The world of social media once again proved to be a reliable and fast source of news, demonstrating its reach when a bomb threat was reported in the McKeldin Library at the University of Maryland on Wednesday, April 24.
Around 2:30 p.m., a person approached the information desk on the first floor of the seven-floor library and posed a question that staff deemed suspicious, according to the report by The Diamondback. Library staff called police soon thereafter, and the library was evacuated after University Police arrived around 3 p.m.
The suspicious question, not specified in The Diamondback report, caused a search of the entire building with police and their bomb-sniffing dogs while the building was evacuated for more than four hours.
Senior print journalism major Claire Yan was studying in the library when she was told to get out of the building by police. “At first I was annoyed, because I thought it was a drill,” Yan said. “When I realized it was real, I thought to myself, ‘seriously, enough with these violent threats,’ because it was right after Boston and the MIT shooting.”
The country has been on high alert of late, with the aforementioned Boston bombings, Texas explosion, and University of Rhode Island lockdown all occurring within the last month.
While the threat was an obvious concern for the community of the university, another concern for students was the nonexistent message from UMD Alerts. The alert program, sent through email or text message to any University of Maryland student who signs up for them, is an efficient system to make students aware of dangerous incidents on or near campus. On this day, however, the alert was nowhere to be found.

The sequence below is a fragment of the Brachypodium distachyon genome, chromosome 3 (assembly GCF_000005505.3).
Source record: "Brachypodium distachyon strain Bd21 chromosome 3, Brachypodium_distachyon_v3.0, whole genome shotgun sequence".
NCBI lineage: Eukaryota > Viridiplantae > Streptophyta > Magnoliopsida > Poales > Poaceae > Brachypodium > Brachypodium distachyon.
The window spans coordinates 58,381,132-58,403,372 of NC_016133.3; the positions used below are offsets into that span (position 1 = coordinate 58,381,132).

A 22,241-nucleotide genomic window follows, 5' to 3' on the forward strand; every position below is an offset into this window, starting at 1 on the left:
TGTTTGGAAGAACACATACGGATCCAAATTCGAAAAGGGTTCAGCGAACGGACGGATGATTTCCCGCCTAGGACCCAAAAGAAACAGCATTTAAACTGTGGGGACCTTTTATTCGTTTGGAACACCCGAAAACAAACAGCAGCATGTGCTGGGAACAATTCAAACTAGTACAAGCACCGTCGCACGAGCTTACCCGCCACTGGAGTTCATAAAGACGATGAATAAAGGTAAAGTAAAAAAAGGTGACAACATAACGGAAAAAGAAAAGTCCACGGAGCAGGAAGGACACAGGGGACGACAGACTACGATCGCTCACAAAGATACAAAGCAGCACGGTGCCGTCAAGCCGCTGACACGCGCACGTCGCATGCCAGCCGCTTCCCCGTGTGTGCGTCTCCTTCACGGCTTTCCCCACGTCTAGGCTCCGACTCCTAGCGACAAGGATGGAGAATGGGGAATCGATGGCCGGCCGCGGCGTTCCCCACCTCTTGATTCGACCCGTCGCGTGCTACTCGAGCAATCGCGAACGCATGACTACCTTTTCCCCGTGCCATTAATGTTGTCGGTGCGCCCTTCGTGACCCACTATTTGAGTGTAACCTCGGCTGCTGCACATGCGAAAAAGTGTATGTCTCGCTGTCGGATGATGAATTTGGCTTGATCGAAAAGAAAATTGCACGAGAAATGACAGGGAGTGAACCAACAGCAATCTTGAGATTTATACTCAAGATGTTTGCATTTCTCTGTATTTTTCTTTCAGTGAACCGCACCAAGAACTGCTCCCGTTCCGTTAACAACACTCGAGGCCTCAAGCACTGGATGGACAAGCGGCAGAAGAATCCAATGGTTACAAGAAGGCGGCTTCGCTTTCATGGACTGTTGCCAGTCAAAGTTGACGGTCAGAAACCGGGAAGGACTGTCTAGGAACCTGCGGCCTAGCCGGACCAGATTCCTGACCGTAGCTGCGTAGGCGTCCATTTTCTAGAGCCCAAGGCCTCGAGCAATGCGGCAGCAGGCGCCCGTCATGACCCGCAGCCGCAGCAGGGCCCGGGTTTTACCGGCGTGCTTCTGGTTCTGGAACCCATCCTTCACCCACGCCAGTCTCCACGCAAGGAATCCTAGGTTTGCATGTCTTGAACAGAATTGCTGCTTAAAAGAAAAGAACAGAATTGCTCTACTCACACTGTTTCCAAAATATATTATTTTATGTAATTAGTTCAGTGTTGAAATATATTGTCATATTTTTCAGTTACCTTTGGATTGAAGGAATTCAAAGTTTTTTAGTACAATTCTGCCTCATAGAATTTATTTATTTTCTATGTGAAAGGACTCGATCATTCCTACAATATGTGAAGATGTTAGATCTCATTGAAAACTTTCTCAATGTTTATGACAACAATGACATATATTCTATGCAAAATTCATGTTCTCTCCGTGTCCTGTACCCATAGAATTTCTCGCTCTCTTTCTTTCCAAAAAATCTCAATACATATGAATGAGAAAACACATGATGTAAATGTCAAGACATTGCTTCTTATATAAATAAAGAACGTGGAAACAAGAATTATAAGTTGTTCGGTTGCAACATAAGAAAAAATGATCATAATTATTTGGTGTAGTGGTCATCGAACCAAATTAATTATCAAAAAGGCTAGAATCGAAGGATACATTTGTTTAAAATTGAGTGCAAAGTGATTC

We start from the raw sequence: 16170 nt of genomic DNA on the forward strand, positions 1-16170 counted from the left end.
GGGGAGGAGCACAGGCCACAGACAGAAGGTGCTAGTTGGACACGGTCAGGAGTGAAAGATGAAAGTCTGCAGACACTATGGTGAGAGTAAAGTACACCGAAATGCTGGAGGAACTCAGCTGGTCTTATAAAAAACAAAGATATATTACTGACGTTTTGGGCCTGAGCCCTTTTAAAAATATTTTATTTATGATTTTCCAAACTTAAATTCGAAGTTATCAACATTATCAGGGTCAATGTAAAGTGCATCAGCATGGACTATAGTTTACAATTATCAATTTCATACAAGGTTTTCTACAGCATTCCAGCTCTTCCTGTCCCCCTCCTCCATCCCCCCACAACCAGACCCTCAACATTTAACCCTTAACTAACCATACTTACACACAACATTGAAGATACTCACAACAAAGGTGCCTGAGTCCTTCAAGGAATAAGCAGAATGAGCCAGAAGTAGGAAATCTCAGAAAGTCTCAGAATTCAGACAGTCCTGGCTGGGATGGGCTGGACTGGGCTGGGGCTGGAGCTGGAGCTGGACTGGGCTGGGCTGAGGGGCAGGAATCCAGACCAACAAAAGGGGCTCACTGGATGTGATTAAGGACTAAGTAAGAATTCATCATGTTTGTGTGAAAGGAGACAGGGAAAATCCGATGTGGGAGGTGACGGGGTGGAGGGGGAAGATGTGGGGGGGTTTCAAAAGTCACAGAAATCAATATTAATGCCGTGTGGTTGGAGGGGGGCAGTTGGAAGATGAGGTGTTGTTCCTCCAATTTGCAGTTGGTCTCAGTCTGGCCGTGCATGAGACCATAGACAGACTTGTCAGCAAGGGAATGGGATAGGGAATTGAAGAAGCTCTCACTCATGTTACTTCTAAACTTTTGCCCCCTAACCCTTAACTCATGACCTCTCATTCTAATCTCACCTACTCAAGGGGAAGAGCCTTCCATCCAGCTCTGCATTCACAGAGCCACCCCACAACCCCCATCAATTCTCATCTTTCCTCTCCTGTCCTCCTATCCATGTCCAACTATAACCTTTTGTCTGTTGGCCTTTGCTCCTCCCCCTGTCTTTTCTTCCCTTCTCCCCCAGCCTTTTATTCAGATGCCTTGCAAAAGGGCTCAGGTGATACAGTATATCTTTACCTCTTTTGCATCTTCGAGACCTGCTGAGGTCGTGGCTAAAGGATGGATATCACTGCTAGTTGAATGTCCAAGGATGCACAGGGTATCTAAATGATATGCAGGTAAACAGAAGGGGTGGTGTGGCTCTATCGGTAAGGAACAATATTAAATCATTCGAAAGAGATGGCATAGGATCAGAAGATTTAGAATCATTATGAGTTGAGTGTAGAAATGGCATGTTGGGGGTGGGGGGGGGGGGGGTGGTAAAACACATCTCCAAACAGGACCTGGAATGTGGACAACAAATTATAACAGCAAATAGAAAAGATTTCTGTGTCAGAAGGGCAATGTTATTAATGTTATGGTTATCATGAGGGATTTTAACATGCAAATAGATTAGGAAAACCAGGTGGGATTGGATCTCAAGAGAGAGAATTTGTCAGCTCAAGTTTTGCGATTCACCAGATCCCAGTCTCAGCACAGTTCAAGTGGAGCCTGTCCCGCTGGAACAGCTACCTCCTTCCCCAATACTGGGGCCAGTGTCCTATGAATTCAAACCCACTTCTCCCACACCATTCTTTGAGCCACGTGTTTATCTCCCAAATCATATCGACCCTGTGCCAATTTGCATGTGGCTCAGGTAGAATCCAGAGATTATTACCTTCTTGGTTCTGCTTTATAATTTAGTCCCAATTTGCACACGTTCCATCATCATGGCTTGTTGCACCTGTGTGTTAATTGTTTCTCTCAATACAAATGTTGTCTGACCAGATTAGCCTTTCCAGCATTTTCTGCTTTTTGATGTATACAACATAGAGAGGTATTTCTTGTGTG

“I actually heard about the threat through word of mouth before I received an alert,” sophomore journalism major Katie Secret said. “I thought it wasn’t real because I didn’t get an alert text.” The one problem many students have with the alert program is the constant warnings for crimes; if anything, the alert program is usually thorough. “Why do we get texts every five minutes about car accidents but none about a bomb threat?” Secret said.
Unfortunately, on the day of the bomb threat, no alert was transmitted until police Maj. Marc Limansky wrote an email to the university community around 9:30 p.m. that night. “No UMD alert was issued since there was no verified threat to the community,” Limansky said in the email.
According to the university, alerts will only be sent when the personal safety of students is threatened, and the police deemed that was not the case in the library incident.